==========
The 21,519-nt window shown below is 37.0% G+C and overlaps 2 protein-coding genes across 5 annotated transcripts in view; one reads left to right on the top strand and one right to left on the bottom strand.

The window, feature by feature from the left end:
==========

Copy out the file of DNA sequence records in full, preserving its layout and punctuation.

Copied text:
The 21,519-nt window shown below is 37.0% G+C and overlaps 2 protein-coding genes across 5 annotated transcripts in view; one reads left to right on the top strand and one right to left on the bottom strand.

The window, feature by feature from the left end: